On Friday, April 18th, 2014 in Blog.
April 18, 2014
Review of Old Wine, Broken Bottle
Old Wine, Broken Bottle is a critique of a book by Israeli reporter Ari Shavit entitled My Promised Land: The Triumph and Tragedy of Israel that has been widely praised by supporters of Israel in America. Shavit’s book acknowledges uncomfortable truths about Israel, whilst also heaping lavish praise upon it for it’s accomplishments, and appealing to the reader to understand the unique plight of Israel as justification for its actions. In so far as Ari Shavit’s message represents Zionism’s latest defence, which Finkelstein believes it does, his efforts to debunk it serve the broader goal of trying to separate fact from fiction and to offer an account of Israel, its history, and its possibilities for the future that is entirely possible and far more desirable.
The book makes for entertaining reading as Finkelstein makes light work of exposing the non sequiturs that Shavit offers in his account. These include numerous efforts to portray an idealised an heavily romanticised picture of Israel’s history whilst simultaneously disparaging the indigenous population. In one hilarious passage Finkelstein quotes Shavit as beginning a chapter with “Oranges had been Palestine’s trademark for centuries”, only to reflect later on in the chapter on the “wonders about the mysterious bond between Jews and oranges. Both arrived in Palestine around the same time”! Shavit’s mind-set, Finkelstein notes, is a throw back to another epoch in which Western colonialists had no qualms about justifying their dispossession of indigenous populations on the grounds of ‘progress’. Conversely, Shavit makes no effort to justify Israel on the basis of Jewish values and beliefs, and repeatedly expresses his distain for Orthodox Jews as a drain on the Israeli economy. Rather, the crowning achievements of Israel, according to the Shavit account, are its night life and consumerist culture. So what purpose exactly does Israel serve for Shavit, since consumerism and liberal attitudes towards sexuality are a commonplace in most Western countries? Seemingly, Finkelstein observes, merely to confirm that Jews stand out on the front rank of Western culture and civilisation.
The book includes a very adept analysis of the core Zionist justification for Israel – that it was born of the need to provide a safe haven for Jewish people and has succeeded in doing so. The legitimacy afforded to the idea (in theory) of the creation of a state that could act as a refuge for Jewish people by the centuries of anti-semitic persecution, culminating in the Holocaust, is contrasted with the reality of what has actually happened subsequently. The tremendous fear and paranoia of Israelis about the surrounding Arab and Muslim world, which Shavit both expresses and reflects, is also contrasted and compared with the life of relative ease and security that has been enjoyed by Jews and people of Jewish descent outside of Israel subsequent to the Second World War. Shavit’s paranoia reaches its apex in his depiction of the horrors of a nuclear Iran which he describes as a threat to humanity. But, unlike Iran, Israel already possesses a massive nuclear arsenal, for which Shavit expresses unrestrained enthusiasm, devoting a whole chapter to the glories of Israel’s nuclear reactor at Dimona. And, unlike Iran, Israel has already launched numerous unprovoked wars against its neighbours, and repeatedly threatened to initiate armed conflict with Iran in violation Article 2 of the UN charter. Outside of the myopic moral universe of Shavit the balance sheet of right and wrong, and threat and counter-threat, looks rather different. But rather than opening his mind to alternative perspectives Shavit reports on his discussions with fellow fanatic former intelligence chief Amos Yadlin, and, along with his fellow Israelis, ignores the scholarly analysis of Israel’s defence strategy by Professor Zeev Maoz. As Finkelstein notes: “Although Predictable, it still speaks volumes that Israel’s cheerleaders consign Maoz to oblivion but go ga ga over Shavit.”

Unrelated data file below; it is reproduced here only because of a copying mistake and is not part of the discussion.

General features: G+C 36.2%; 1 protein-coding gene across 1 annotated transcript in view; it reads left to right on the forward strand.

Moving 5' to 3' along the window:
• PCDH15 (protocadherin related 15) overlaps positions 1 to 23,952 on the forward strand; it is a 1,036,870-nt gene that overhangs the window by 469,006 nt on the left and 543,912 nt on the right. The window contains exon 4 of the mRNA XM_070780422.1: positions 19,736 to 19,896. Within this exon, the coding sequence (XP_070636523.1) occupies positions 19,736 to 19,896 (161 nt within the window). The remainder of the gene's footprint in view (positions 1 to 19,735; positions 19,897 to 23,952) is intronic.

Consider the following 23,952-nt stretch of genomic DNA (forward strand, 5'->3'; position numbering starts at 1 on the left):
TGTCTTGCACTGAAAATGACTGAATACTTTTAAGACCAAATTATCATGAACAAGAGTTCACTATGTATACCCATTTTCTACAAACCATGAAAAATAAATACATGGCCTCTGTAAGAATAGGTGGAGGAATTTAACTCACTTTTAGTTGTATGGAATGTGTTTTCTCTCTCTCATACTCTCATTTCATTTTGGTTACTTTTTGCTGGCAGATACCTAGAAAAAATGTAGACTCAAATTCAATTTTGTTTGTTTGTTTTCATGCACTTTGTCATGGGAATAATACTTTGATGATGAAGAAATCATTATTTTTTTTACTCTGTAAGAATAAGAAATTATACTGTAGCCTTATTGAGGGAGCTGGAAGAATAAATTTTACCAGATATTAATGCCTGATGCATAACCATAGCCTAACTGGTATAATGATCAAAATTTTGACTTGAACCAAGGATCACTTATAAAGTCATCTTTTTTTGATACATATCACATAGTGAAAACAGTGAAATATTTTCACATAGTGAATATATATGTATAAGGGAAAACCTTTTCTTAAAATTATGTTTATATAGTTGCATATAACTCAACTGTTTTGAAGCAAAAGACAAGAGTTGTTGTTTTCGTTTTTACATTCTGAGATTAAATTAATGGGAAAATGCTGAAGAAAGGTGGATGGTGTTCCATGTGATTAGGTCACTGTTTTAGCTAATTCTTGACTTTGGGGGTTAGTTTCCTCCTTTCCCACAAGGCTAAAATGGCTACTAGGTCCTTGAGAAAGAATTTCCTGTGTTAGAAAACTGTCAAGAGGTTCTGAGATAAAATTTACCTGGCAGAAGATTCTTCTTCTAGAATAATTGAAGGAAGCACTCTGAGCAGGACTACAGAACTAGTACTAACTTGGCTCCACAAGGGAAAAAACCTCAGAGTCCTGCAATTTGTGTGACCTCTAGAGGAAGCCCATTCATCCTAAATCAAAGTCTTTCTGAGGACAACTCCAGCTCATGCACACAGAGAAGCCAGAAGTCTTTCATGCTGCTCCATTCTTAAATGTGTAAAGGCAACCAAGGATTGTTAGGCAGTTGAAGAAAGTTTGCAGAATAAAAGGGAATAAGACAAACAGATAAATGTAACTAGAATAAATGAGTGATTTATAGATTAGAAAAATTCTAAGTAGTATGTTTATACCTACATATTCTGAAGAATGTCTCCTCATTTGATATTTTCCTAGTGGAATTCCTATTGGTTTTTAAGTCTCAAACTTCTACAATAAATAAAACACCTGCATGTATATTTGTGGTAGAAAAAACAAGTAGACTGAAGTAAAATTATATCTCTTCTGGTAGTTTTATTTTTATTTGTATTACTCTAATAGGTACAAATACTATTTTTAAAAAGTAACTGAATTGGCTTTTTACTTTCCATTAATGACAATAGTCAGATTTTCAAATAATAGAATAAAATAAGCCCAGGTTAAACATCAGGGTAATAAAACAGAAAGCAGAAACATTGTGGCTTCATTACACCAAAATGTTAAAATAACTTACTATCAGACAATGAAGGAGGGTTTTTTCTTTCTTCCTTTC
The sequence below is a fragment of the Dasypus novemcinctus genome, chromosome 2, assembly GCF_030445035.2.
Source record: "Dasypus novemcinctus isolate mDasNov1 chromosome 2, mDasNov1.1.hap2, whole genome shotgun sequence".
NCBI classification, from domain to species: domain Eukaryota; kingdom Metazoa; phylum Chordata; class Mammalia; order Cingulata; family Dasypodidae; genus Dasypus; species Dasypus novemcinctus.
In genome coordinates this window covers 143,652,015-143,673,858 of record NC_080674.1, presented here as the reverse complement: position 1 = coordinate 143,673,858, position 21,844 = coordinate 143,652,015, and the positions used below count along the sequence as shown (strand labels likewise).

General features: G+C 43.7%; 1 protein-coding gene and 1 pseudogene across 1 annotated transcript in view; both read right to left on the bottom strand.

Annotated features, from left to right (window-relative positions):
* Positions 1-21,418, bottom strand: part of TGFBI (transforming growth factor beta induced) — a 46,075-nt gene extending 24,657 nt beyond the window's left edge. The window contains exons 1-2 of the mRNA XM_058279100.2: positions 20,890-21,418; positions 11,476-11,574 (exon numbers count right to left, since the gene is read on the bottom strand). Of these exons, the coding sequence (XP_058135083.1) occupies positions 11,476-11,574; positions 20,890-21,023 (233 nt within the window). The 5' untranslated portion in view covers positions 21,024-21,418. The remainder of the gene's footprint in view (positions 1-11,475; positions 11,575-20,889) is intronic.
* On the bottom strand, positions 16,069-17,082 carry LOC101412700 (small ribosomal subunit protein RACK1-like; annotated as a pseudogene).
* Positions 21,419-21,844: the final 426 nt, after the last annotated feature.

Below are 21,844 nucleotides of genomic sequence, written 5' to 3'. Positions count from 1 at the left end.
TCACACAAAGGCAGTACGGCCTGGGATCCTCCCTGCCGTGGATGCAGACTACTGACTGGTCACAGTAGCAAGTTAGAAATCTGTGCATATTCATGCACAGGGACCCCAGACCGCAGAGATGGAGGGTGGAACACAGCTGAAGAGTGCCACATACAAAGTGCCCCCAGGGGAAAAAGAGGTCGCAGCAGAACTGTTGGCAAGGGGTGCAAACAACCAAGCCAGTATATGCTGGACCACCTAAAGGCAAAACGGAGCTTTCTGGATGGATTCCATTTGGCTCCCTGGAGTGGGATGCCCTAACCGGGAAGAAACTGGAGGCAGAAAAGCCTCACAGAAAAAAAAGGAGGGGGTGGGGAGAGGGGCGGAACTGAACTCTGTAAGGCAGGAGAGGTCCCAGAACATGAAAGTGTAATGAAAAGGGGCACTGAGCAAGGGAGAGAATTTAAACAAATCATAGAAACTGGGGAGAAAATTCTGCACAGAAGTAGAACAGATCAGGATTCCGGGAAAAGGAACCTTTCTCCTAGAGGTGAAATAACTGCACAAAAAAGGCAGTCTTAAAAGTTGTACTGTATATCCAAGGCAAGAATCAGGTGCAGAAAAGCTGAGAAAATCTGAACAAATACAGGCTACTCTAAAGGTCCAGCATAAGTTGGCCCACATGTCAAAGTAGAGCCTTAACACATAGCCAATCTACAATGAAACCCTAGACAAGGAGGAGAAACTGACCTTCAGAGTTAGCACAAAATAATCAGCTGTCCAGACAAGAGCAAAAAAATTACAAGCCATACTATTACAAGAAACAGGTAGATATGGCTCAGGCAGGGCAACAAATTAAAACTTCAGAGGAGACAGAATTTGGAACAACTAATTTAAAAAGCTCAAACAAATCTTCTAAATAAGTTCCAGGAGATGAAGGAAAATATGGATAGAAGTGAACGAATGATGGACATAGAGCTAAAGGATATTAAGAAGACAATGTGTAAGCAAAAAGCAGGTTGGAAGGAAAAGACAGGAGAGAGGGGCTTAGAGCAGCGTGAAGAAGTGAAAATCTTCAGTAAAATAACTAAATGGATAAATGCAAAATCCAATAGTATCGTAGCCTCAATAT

There is no doubt that Shavit’s effusive praise and adoration for Israel pleases some of its devotees, but using emotional hyperbole to defend one’s nation can never be just okay when it is being used to help maintain a status quo that perpetuates an attitude of fear and fanaticism among Israelis and the on-going oppression of the Palestinian people. And beyond the jostling fun of exposing the exaggerations, inconsistencies, and absurdities of Ari Shavit’s various points lies a serious message – a resolution of the situation that respects the rights of both Israelis and Palestinians is possible, but progress towards it can only be made when the shallow, self-serving and self-deluding pro-Israeli propaganda of Ari Shavit and others like him is recognised for what it is and replaced with an attitude and perspective based upon honesty, pragmatism, and basic human decency.
Adam Waterhouse, Southampton, England